Post-Pandemic Priorities for Sustainable Waste Management in the GMS

2020 began with Thailand implementing a ban on single-use plastic with the aim of reducing plastic waste by 30% this year. However, the outbreak of the coronavirus disease (COVID-19) pandemic has led to about 50% more plastic waste generation, owing to increased use of plastics for minimizing the spread of infection through personal protection gear (e.g., masks, gloves, face shields, gowns) and packaging food, coupled with a substantial decrease in recycling. In April and May 2020, nearly 50 tons of infectious plastic waste was collected daily from medical centers, but only about 43 tons could be effectively incinerated. The widespread lockdown also caused a substantial increase in domestic waste. The Pollution Control Department of Thailand  reported that the amount of food delivery-related plastic waste alone increased by 15% from 5,500 tons per day to 6,300 tons.  

According to ADB, during the period of 60 days since the outbreak of COVID-19 Pandemic, Asian cities collectively may have churned out over 60,000 tons of infectious medical waste. One of the acute environmental impacts of the COVID-19 pandemic is the sudden surge in the demand for and use of plastic products. The pandemic created massive upstream supply chain disruptions and downstream waste disposal problems. Furthermore, the increasing amounts of medical and household wastes are not in line with waste management facilities available in the GMS. 

Sustainable waste management in the context of COVID-19 was one of the key topics discussed by the Greater Mekong Subregion (GMS) Working Group on Environment via video conferencing on 23 June 2020, which was attended by nearly 140 participants. The meeting called for improved guidance on plastic waste management policies and legislation to help the GMS countries to have a sound legal and institutional basis to address waste emergencies such as the COVID-19. “Strengthening policy support and capacities to manage waste in safe and sustainable ways using appropriate technologies is one of the main focus areas of the ADB technical assistance entitled GMS Climate Change and Environmental Sustainability Program," said Dr. Srinivasan Ancha, Principal Climate Change Specialist, ADB. He noted that the COVID-19 pandemic revealed many vulnerabilities in waste management chains in GMS, which could hinder disease containment and increase environmental pollution.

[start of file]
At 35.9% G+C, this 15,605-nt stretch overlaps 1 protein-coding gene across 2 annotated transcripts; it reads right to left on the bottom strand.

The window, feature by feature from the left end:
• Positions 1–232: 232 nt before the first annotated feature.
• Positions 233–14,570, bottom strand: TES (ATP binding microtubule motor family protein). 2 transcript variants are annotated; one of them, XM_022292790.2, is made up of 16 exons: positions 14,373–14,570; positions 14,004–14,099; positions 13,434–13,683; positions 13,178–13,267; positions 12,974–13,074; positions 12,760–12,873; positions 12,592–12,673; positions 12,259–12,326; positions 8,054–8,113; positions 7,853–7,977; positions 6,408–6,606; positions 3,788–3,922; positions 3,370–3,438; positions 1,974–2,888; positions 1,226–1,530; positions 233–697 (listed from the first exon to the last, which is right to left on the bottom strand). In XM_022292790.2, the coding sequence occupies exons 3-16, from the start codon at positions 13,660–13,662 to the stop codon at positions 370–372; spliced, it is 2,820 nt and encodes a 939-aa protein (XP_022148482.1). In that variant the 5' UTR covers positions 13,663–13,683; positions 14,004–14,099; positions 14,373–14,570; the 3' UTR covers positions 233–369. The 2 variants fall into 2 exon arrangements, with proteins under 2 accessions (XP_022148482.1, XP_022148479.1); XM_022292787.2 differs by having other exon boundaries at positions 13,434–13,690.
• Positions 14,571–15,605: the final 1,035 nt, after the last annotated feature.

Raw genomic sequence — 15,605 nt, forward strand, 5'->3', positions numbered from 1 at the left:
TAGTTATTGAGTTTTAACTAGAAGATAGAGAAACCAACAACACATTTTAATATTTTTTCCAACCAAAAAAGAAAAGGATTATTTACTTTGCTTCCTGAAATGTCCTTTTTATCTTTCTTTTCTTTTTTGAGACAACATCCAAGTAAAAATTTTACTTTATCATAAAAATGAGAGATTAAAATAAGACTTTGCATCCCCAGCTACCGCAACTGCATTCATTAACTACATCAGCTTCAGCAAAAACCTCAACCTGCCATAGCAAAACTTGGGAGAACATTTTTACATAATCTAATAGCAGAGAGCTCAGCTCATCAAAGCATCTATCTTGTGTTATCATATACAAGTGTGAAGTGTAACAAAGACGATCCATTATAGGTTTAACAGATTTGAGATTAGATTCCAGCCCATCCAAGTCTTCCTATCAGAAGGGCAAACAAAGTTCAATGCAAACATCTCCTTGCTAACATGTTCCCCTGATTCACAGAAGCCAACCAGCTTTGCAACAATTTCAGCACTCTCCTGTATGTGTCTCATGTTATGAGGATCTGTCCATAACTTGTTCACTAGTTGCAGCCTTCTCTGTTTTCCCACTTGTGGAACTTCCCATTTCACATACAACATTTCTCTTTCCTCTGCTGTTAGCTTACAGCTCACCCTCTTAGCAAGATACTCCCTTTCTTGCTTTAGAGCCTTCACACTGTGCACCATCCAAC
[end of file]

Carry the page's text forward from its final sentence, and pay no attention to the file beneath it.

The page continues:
“The GMS is a hotspot for plastic waste even before the pandemic. The increase in packaging and single-use plastics during this pandemic will have a major impact on the subregional environment and biodiversity, if not addressed quickly,” noted Dr. Mushtaq Ahmed Memon of the United Nations Environment Programme (UNEP). 

“While there is a clear need to focus on an immediate humanitarian response, governments cannot lose sight of environmental sustainability,” said Ms. Inger Andersen, Executive Director of UNEP.  

COVID-19 is indeed turning into a disaster from a waste management perspective. Currently, resource optimization and decision-making tools to support post-pandemic waste management are lacking in many GMS countries. “The present time thus calls for sound application of disaster management principles in COVID-19 waste management,” stressed Dr. Memon. He noted that the pandemic created a longer-term disaster-like situation, requiring appropriate waste storage and treatment systems. Basic principles for disaster management—prevention, preparedness, response, and recovery—must be integrated into COVID-19 waste management strategies at local, province, and national level. He reported that Wuhan, People’s Republic of China, quickly adapted and improved its waste management system to cope with COVID-19, although the amount of medical waste alone skyrocketed from 40 to 240 tons per day.